Greetings from Falls Church Virginia! . My name is Bill Meara and my current call sign is N2CQR.

I was introduced to Amateur Radio by that great author and story teller, Jean Shepherd, K2ORS. "Shep" had an AM radio program in New York during the early 1970's. My father and I listened to the show; Shep often told stories of his teenage adventures in Ham Radio. Soon I followed Shepherd's example and found myself taking old television sets apart and throwing strange wires into the branches of trees!

With the assistance of the members of New York's Crystal Radio Club (W2DMC), I got my license in 1973 at age 14. I acquired a Drake 2B receiver and a Hallicrafters HT-37 transmitter.

In what I'm sure is a very common occurrence, Ham Radio fell by the wayside as life's other demands crowded in. In my case, after college I became a U.S. Army officer and served in Central America.

Leaving the Army in 1987, I joined the U.S. Foreign Service (our Diplomatic Service). I was first posted to our Embassy in Tegucigalpa, Honduras and then to our Consulate in Bilbao, Spain. During this period, the 2B and the HT-37 dutifully followed me around the world. They collected a lot of dust, but, alas, they did not go on the air!

In 1992 I was sent to my current post at the U.S. Embassy in Santo Domingo, Dominican Republic. One afternoon, while browsing through the magazine rack at a local hotel, I came across a copy of "73" magazine. Looking through it, something of the old spark was rekindled!

I asked the Embassy to inquire about a reciprocal license. (My Mom had watched out for me and - while I worked in Central America - got the FCC to renew my U.S. license. I had been issued the call N2CQR.)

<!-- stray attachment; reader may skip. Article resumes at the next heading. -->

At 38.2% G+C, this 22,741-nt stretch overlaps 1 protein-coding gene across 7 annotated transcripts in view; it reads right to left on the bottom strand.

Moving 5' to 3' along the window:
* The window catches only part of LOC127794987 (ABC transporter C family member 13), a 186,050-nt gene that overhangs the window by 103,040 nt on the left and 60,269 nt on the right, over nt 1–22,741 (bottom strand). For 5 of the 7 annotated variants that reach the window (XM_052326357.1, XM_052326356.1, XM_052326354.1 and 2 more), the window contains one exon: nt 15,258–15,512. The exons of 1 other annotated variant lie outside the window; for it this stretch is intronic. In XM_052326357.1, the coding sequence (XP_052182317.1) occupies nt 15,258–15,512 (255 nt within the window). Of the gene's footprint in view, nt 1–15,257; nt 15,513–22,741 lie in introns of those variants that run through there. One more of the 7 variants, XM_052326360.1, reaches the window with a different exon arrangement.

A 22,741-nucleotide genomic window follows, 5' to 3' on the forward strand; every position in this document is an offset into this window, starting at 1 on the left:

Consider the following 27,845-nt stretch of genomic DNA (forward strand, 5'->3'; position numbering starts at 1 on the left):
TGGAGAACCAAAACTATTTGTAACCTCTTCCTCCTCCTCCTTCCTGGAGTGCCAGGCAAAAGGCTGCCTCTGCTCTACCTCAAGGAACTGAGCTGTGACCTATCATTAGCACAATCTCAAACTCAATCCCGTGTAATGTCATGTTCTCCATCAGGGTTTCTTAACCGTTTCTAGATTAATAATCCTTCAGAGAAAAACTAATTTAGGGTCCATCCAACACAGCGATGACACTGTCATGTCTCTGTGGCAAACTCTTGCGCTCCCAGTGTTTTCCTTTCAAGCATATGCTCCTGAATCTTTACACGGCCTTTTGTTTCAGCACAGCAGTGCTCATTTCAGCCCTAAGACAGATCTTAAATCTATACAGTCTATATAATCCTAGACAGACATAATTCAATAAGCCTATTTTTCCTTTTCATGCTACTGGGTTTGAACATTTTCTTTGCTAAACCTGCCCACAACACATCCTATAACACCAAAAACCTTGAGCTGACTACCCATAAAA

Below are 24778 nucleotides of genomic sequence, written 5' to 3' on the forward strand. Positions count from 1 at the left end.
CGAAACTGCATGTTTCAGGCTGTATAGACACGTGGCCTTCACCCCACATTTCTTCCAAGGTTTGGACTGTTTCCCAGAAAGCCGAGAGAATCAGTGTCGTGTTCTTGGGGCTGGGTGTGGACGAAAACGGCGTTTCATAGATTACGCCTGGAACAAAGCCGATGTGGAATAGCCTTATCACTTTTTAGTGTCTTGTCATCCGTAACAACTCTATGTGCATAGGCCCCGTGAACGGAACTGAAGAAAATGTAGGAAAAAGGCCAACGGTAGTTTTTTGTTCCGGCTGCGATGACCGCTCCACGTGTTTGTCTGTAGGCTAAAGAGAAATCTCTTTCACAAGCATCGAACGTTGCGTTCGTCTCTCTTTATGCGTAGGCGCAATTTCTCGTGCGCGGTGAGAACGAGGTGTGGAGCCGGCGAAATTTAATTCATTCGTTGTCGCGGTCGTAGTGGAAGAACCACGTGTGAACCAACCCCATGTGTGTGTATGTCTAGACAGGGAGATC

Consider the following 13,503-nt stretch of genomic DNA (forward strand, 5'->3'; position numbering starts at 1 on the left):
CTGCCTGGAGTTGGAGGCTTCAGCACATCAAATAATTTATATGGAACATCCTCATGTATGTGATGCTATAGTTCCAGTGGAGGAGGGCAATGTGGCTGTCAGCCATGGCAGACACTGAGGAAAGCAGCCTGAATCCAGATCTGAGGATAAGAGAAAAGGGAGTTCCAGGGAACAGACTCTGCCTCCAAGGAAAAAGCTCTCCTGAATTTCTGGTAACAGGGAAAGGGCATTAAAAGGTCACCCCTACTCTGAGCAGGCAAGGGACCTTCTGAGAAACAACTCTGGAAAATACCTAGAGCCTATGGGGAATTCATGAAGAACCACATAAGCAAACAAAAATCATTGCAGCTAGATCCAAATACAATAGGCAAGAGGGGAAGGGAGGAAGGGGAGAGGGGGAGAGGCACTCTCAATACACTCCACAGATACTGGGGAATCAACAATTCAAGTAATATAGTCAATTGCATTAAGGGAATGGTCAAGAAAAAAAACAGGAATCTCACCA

In anticipation, I pulled the old gear out of storage and began to set up a station. Much contact cleaner was applied! Soon I found myself once again running wires through the branches of trees, this time in the Dominican Republic!

My Dominican ticket arrived in March 1993 and I was back on the air! Soon, my parents in New York started to once again find strange post cards from far-off places in their mailbox! (The callbook still has me in New York!)

I became a member of Radio Club Dominicano (HI8RCD); there I found the same friendly spirit as that of the Crystal Radio Club. Some things are universal!

My rig is working just fine, but old age is providing many interesting opportunities for troubleshooting and repair!

I've added a an HW-101 an HW-8, an HQ-1OO and a Super Pro 600 to my collection. In an effort to brush up on technical knowledge, I started to build some QRP gear. In September 1993, I experienced the real thrill of putting my first home brew transmitter on the air. (Its the VXO 6 watter from "QRP Classics"). I had so much fun with the 20 meter rig, I built a second one for 30 meters! In 1997 I built a single conversion superhet receiver to accomapny the 20 meter transmitter and a direct conversion reciver for the 30 meter rig.

On January 6, 1994, the old HT-37 and 2B entered the space age with a successful contact through RS-12!

I'm sometimes on RS-10, keying an old 2 meter FM rig. In March 1995, I achieved my "best DX" by working Astronaut Norm Thagard on 2 meter FM; Norm was operating from the MIR Space Station.

In July 1996 my tour in the Dominican Republic ended and I moved the station 1000 miles north. My wife Elisa is from the Dominican Republic. She and I and our new harmonic (Billy) now live in Northern Virginia.

My e-mail address is wmeara@erols.com

If you have time, please send me your ham radio history (and perhaps a picture of your station).

Best of 73's.

GL and GD DX! Bill Meara, N2CQR.

To take a look at Bill's neat homebrew gear: Click here

See the /HI set up: Click here

My thanks to Bill for sending me this very interesting story.

Frank G3YCC

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